What is nadir and neutropenic?

Last Modified: January 24, 2012


What is meant by nadir and neutropenic?


Carolyn Vachani, RN, MSN, AOCN, OncoLink Nurse Educator, responds:

These are 2 terms used to describe levels of blood cells in the body. The nadir is the time point after cancer treatment when your blood counts (white blood cell, hemoglobin and platelets) are at their lowest. This is the time when we are most concerned about complications of low counts; including infection risk (due to low white blood cell count), bleeding risk (due to low platelet count), poor oxygen delivery to tissues which can cause fatigue, chest pain, shortness of breath, dizziness (due to low hemoglobin, also called anemia). The nadir most commonly occurs 10-14 days after chemotherapy treatment, but this time can vary depending on the chemotherapy and schedule you are on, so ask your oncology team when your nadir is expected.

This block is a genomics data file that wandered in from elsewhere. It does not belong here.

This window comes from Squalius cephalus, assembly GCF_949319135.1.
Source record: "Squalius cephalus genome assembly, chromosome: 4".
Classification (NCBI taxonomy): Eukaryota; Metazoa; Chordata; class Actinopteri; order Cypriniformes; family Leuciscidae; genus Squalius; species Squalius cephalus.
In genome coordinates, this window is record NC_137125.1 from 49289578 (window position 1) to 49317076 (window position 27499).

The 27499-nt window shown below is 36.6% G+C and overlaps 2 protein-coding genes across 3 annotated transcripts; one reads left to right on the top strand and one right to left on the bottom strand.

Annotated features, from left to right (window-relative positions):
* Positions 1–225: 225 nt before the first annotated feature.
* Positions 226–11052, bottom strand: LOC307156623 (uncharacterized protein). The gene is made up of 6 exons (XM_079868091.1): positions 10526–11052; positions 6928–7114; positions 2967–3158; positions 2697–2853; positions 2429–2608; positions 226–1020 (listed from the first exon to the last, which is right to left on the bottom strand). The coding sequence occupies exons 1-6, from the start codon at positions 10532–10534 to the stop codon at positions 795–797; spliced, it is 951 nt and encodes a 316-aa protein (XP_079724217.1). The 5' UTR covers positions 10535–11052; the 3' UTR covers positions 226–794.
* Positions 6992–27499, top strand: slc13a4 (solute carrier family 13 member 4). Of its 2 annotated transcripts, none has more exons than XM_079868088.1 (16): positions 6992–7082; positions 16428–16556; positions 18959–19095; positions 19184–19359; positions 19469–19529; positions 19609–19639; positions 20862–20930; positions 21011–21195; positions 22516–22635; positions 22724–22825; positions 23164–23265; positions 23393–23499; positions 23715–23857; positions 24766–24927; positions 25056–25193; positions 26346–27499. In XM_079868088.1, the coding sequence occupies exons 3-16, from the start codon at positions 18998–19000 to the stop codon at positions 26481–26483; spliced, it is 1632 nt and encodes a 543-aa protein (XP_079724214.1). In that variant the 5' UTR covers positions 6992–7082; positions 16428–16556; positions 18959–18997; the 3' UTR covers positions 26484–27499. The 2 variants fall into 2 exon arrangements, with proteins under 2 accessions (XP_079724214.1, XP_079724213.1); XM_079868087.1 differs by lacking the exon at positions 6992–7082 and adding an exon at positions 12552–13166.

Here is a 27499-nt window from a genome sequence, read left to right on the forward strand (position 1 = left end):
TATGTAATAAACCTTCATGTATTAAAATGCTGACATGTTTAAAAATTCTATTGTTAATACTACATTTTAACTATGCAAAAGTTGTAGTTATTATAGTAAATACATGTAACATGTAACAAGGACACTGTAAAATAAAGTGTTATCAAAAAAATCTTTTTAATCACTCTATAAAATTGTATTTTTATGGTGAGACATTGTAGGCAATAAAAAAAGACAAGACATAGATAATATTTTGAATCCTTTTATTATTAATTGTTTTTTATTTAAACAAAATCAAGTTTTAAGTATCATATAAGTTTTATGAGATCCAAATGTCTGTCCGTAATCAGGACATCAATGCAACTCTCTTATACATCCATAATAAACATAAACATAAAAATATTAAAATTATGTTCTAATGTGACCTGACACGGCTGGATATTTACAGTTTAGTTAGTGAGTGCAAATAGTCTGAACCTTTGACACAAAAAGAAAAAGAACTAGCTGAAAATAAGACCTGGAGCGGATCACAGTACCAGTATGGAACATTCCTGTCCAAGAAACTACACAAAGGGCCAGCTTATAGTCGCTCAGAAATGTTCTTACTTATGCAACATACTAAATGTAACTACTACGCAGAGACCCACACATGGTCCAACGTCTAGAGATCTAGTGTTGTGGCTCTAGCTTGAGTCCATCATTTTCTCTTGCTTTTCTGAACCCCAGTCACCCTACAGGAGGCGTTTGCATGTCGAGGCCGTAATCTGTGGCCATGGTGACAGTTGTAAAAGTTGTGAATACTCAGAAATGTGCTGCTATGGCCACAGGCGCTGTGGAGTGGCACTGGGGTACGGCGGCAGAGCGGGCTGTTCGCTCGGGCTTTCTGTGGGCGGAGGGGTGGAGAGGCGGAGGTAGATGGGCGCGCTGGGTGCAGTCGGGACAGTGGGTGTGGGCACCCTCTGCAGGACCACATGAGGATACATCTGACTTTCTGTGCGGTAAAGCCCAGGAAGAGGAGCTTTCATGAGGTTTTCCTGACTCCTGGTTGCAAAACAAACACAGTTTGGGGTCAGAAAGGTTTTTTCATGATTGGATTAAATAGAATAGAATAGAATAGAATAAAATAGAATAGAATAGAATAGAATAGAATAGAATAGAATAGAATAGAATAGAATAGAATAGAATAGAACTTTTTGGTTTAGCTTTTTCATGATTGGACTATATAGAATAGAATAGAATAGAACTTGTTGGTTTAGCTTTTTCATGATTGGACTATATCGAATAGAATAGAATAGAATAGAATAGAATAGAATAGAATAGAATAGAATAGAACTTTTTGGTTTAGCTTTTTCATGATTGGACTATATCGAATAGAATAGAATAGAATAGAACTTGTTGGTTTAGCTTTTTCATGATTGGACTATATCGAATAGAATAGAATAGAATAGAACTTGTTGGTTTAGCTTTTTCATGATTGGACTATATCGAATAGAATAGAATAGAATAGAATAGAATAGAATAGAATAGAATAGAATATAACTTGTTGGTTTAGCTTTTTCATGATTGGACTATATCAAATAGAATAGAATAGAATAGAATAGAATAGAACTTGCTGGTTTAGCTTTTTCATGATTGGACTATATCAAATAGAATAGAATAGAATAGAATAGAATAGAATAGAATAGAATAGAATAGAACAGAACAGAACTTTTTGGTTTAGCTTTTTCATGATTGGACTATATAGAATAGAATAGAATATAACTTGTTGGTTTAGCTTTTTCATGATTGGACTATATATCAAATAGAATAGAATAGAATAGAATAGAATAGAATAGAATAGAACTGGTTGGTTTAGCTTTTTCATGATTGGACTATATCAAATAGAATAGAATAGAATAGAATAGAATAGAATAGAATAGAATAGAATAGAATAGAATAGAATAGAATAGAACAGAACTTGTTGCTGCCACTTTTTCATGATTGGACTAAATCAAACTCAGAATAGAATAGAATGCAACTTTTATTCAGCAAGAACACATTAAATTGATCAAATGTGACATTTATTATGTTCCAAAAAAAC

Neutropenic is a low level of a specific type of white blood cell called a neutrophil. These are the most important of all the white blood cells when it comes to fighting infection, so we specifically monitor them when low white blood cell count is an issue.

Learn more about neutropenia.

Learn more about low platelet count.

And more about anemia or low hemoglobin.

This question and answer was part of the OncoLink Brown Bag Chat Series. View the entire Interpreting Test Results transcript.


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